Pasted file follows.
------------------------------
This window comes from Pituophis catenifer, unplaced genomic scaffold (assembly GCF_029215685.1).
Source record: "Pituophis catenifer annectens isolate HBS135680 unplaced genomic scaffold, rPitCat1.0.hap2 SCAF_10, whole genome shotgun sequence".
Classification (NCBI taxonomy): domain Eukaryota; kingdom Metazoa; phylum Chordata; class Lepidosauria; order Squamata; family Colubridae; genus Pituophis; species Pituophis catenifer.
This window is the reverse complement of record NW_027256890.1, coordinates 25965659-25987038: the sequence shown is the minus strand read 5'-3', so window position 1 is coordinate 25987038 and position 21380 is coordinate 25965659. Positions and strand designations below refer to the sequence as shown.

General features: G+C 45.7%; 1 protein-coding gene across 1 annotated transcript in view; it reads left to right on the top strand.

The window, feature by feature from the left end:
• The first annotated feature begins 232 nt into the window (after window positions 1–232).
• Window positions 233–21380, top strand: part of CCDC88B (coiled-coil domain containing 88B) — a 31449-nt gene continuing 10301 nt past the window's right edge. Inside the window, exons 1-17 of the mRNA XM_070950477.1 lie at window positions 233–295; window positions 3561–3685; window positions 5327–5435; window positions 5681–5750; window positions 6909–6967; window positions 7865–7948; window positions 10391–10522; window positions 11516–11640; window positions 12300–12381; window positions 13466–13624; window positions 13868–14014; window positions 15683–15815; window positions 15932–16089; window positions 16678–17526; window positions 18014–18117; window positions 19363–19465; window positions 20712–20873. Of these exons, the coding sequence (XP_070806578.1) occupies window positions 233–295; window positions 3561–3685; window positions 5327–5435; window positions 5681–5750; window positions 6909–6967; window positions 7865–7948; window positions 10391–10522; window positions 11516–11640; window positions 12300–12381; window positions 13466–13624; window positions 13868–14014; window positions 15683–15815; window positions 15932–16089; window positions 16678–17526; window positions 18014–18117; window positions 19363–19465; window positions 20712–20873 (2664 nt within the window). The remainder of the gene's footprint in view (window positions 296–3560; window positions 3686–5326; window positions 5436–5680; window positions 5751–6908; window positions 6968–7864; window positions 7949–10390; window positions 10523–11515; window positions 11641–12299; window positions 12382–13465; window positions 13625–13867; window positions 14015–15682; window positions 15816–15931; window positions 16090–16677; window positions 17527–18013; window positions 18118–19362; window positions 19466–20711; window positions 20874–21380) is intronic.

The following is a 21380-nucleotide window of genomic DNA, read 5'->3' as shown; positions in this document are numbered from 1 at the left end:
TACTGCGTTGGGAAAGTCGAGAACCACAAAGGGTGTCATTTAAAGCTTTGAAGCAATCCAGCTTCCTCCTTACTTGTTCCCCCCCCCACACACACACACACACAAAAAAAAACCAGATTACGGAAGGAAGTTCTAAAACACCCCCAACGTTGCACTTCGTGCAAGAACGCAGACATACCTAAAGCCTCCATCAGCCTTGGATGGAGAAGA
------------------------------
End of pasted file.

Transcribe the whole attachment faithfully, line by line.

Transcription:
This window comes from Pituophis catenifer, unplaced genomic scaffold (assembly GCF_029215685.1).
Source record: "Pituophis catenifer annectens isolate HBS135680 unplaced genomic scaffold, rPitCat1.0.hap2 SCAF_10, whole genome shotgun sequence".
Classification (NCBI taxonomy): domain Eukaryota; kingdom Metazoa; phylum Chordata; class Lepidosauria; order Squamata; family Colubridae; genus Pituophis; species Pituophis catenifer.
This window is the reverse complement of record NW_027256890.1, coordinates 25965659-25987038: the sequence shown is the minus strand read 5'-3', so window position 1 is coordinate 25987038 and position 21380 is coordinate 25965659. Positions and strand designations below refer to the sequence as shown.

General features: G+C 45.7%; 1 protein-coding gene across 1 annotated transcript in view; it reads left to right on the top strand.

The window, feature by feature from the left end:
• The first annotated feature begins 232 nt into the window (after window positions 1–232).
• Window positions 233–21380, top strand: part of CCDC88B (coiled-coil domain containing 88B) — a 31449-nt gene continuing 10301 nt past the window's right edge. Inside the window, exons 1-17 of the mRNA XM_070950477.1 lie at window positions 233–295; window positions 3561–3685; window positions 5327–5435; window positions 5681–5750; window positions 6909–6967; window positions 7865–7948; window positions 10391–10522; window positions 11516–11640; window positions 12300–12381; window positions 13466–13624; window positions 13868–14014; window positions 15683–15815; window positions 15932–16089; window positions 16678–17526; window positions 18014–18117; window positions 19363–19465; window positions 20712–20873. Of these exons, the coding sequence (XP_070806578.1) occupies window positions 233–295; window positions 3561–3685; window positions 5327–5435; window positions 5681–5750; window positions 6909–6967; window positions 7865–7948; window positions 10391–10522; window positions 11516–11640; window positions 12300–12381; window positions 13466–13624; window positions 13868–14014; window positions 15683–15815; window positions 15932–16089; window positions 16678–17526; window positions 18014–18117; window positions 19363–19465; window positions 20712–20873 (2664 nt within the window). The remainder of the gene's footprint in view (window positions 296–3560; window positions 3686–5326; window positions 5436–5680; window positions 5751–6908; window positions 6968–7864; window positions 7949–10390; window positions 10523–11515; window positions 11641–12299; window positions 12382–13465; window positions 13625–13867; window positions 14015–15682; window positions 15816–15931; window positions 16090–16677; window positions 17527–18013; window positions 18118–19362; window positions 19466–20711; window positions 20874–21380) is intronic.

The following is a 21380-nucleotide window of genomic DNA, read 5'->3' as shown; positions in this document are numbered from 1 at the left end:
TACTGCGTTGGGAAAGTCGAGAACCACAAAGGGTGTCATTTAAAGCTTTGAAGCAATCCAGCTTCCTCCTTACTTGTTCCCCCCCCCACACACACACACACACAAAAAAAAACCAGATTACGGAAGGAAGTTCTAAAACACCCCCAACGTTGCACTTCGTGCAAGAACGCAGACATACCTAAAGCCTCCATCAGCCTTGGATGGAGAAGA